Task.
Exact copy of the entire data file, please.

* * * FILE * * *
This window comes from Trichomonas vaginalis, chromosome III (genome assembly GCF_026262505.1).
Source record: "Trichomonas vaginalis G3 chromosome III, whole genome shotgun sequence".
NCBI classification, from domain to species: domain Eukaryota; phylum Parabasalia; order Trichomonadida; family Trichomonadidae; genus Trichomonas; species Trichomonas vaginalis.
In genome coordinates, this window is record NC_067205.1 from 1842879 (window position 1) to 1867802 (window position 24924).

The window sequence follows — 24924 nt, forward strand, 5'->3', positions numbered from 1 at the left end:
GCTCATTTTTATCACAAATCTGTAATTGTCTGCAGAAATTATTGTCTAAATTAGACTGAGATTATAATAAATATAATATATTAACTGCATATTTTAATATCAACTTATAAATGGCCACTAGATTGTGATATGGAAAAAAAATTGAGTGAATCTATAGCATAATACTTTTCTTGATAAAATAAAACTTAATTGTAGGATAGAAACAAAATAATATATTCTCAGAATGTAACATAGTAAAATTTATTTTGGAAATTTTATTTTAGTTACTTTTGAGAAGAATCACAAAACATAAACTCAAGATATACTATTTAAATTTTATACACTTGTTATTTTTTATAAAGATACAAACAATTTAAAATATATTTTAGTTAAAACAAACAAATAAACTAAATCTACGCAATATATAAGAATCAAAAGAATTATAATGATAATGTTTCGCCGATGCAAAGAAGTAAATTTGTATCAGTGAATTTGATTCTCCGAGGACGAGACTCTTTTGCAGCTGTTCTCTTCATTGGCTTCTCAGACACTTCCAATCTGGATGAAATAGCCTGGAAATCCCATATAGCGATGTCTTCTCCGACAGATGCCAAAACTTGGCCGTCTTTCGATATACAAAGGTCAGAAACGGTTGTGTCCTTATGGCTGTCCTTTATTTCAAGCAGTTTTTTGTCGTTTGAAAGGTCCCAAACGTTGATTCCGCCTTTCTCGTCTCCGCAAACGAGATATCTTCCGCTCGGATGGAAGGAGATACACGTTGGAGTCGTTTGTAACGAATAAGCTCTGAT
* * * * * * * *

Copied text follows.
This window comes from Trichomonas vaginalis, chromosome III (genome assembly GCF_026262505.1).
Source record: "Trichomonas vaginalis G3 chromosome III, whole genome shotgun sequence".
NCBI classification, from domain to species: domain Eukaryota; phylum Parabasalia; order Trichomonadida; family Trichomonadidae; genus Trichomonas; species Trichomonas vaginalis.
In genome coordinates, this window is record NC_067205.1 from 1842879 (window position 1) to 1867802 (window position 24924).

The window sequence follows — 24924 nt, forward strand, 5'->3', positions numbered from 1 at the left end:
GCTCATTTTTATCACAAATCTGTAATTGTCTGCAGAAATTATTGTCTAAATTAGACTGAGATTATAATAAATATAATATATTAACTGCATATTTTAATATCAACTTATAAATGGCCACTAGATTGTGATATGGAAAAAAAATTGAGTGAATCTATAGCATAATACTTTTCTTGATAAAATAAAACTTAATTGTAGGATAGAAACAAAATAATATATTCTCAGAATGTAACATAGTAAAATTTATTTTGGAAATTTTATTTTAGTTACTTTTGAGAAGAATCACAAAACATAAACTCAAGATATACTATTTAAATTTTATACACTTGTTATTTTTTATAAAGATACAAACAATTTAAAATATATTTTAGTTAAAACAAACAAATAAACTAAATCTACGCAATATATAAGAATCAAAAGAATTATAATGATAATGTTTCGCCGATGCAAAGAAGTAAATTTGTATCAGTGAATTTGATTCTCCGAGGACGAGACTCTTTTGCAGCTGTTCTCTTCATTGGCTTCTCAGACACTTCCAATCTGGATGAAATAGCCTGGAAATCCCATATAGCGATGTCTTCTCCGACAGATGCCAAAACTTGGCCGTCTTTCGATATACAAAGGTCAGAAACGGTTGTGTCCTTATGGCTGTCCTTTATTTCAAGCAGTTTTTTGTCGTTTGAAAGGTCCCAAACGTTGATTCCGCCTTTCTCGTCTCCGCAAACGAGATATCTTCCGCTCGGATGGAAGGAGATACACGTTGGAGTCGTTTGTAACGAATAAGCTCTGAT